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Secret Super Rich Friends

Is it a bird? Is it a plane? No, it’s a philanthrocapitalist!

“The rich are the new superheroes” was one of the “elevator pitches” we developed to promote Philanthrocapitalism. Now, Good Morning America has taken up the idea, even drawing cartoons of what it calls the “Super Rich Friends”, including Warren Buffett, Bill Gates, Oprah Winfrey, Ted Turner, Michael Bloomberg and David Rockefeller in tights and capes, flying through the air to do good. (Buffett is Batman, Oprah Wonder Woman…)

The inspiration for this was a secret meeting of the Super Rich Friends in New York on May 5th. Reported first, curiously, by the website irishcentral.com, it seems the meeting was convened by Gates, Buffett and Rockefeller, to discuss the impact of the economic downturn on philanthropy and how they might as a group rise to the challenge. Others in attendance are said to include Californian tycoon Eli Broad; hedge fund boss Julian Robertson; private-equity billionaire Pete Peterson; and former Gates Foundation CEO, now head of the Smithsonian Institute, Patty Stonesifer.

The secret meeting, held at Rockefeller University, seems to have excited the conspiracy-theory community, judging by the blogosphere, with several pundits noting that after the meeting Rockefeller flew to to join other wealthy and powerful folk at the shadowy Bilderberg Group annual meeting, where presumably he passed on instructions from Gates et al to launch their plutocratic plot for world domination.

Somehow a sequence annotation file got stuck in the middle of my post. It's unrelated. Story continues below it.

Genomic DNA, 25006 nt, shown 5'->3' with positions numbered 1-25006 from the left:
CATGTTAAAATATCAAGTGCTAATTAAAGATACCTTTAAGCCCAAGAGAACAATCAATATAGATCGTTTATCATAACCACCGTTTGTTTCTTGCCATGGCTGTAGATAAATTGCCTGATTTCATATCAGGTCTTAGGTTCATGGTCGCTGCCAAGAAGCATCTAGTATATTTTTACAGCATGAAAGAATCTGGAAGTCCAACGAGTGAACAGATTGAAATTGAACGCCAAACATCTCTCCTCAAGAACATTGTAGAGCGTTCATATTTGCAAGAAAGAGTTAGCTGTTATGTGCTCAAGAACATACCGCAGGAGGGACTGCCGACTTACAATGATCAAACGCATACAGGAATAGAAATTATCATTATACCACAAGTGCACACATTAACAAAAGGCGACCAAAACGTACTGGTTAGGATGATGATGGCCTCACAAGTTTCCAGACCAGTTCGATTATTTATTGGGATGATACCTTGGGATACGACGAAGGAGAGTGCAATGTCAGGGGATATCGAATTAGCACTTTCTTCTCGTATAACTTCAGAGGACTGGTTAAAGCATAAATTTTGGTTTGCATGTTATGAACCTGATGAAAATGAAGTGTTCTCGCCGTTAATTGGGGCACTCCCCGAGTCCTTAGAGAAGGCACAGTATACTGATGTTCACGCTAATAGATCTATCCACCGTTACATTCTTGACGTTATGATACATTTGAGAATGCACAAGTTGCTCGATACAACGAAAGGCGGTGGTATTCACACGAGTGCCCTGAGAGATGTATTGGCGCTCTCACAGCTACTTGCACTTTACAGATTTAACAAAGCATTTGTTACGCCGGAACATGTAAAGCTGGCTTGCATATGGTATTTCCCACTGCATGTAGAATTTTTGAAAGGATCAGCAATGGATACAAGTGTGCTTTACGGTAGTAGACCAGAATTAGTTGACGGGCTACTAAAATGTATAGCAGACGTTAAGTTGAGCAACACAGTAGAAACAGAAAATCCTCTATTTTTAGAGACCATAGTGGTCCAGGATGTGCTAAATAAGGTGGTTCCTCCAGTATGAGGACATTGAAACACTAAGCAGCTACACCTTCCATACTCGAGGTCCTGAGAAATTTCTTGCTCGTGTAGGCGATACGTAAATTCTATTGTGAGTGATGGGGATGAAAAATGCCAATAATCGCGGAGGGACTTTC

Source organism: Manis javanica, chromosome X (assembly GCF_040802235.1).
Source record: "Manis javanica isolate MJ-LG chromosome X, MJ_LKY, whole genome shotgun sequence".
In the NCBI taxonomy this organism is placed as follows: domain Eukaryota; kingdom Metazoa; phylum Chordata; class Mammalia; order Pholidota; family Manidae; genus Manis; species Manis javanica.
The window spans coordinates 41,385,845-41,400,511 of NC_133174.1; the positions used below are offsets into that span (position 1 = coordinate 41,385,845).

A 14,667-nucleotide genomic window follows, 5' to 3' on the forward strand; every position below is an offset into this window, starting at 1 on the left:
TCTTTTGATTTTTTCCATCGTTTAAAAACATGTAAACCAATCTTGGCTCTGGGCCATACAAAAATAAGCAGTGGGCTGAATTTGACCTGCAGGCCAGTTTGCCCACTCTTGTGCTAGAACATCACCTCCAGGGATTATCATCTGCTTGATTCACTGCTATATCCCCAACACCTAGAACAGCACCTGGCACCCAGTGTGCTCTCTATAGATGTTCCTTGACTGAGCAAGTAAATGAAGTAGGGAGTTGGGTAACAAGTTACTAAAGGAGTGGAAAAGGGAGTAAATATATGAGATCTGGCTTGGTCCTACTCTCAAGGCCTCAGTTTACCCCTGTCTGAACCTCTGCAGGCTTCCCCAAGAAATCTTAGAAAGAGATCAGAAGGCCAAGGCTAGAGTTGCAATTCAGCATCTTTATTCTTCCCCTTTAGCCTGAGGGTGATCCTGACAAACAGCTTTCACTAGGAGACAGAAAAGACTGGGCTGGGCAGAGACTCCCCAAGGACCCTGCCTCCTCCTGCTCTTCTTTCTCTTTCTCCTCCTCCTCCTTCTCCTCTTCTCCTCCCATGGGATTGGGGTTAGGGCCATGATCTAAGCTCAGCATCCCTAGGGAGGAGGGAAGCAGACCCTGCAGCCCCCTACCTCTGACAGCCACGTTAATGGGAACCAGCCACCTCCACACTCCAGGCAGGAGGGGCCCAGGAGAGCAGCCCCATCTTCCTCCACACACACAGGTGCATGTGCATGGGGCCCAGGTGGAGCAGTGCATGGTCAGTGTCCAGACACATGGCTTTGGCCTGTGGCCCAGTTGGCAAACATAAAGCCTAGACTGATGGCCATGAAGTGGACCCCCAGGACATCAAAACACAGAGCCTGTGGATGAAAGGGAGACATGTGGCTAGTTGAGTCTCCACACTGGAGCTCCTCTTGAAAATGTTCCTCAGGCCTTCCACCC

We have no reason to doubt that the content of the meeting was as reported. Each philanthropist was given 15 minutes to speak on the subject of their choice. There was a discussion of how to encourage others to give more, and of whether they could work together on one big umbrella issue – slowing global population growth the likeliest option.

Should this meeting have been held in secret? Certainly, rich people meet together privately all the time, and no doubt discuss all manner of things, including how to be more effective philanthropists. Certainly, too, as we write in Philanthrocapitalism, theories about the rich plotting world domination are nonsense, probably even more so today in this era of big democratic government and international media than in the past. Certainly, too, the issues they discussed are crucial, and it is great that these leading philanthropists are working together, and focusing on sharing their expertise about what works.

Yet publicising the meeting, and perhaps even allowing the formal presentations to be televised, maybe even (shock, horror) holding a press conference, would have been a good idea. At the very least, it would have demonstrated that these philanthropists had nothing to hide. Better than that, showing the public that wealthy people can be serious about their giving and how they are grappling with the particularly difficult issues of today could have been an inspiration to others, rich and less rich alike. In the fictional world, superheroes tend try to hide their true identities; real world superheroes have no need be so secretive about who they are and what they do.

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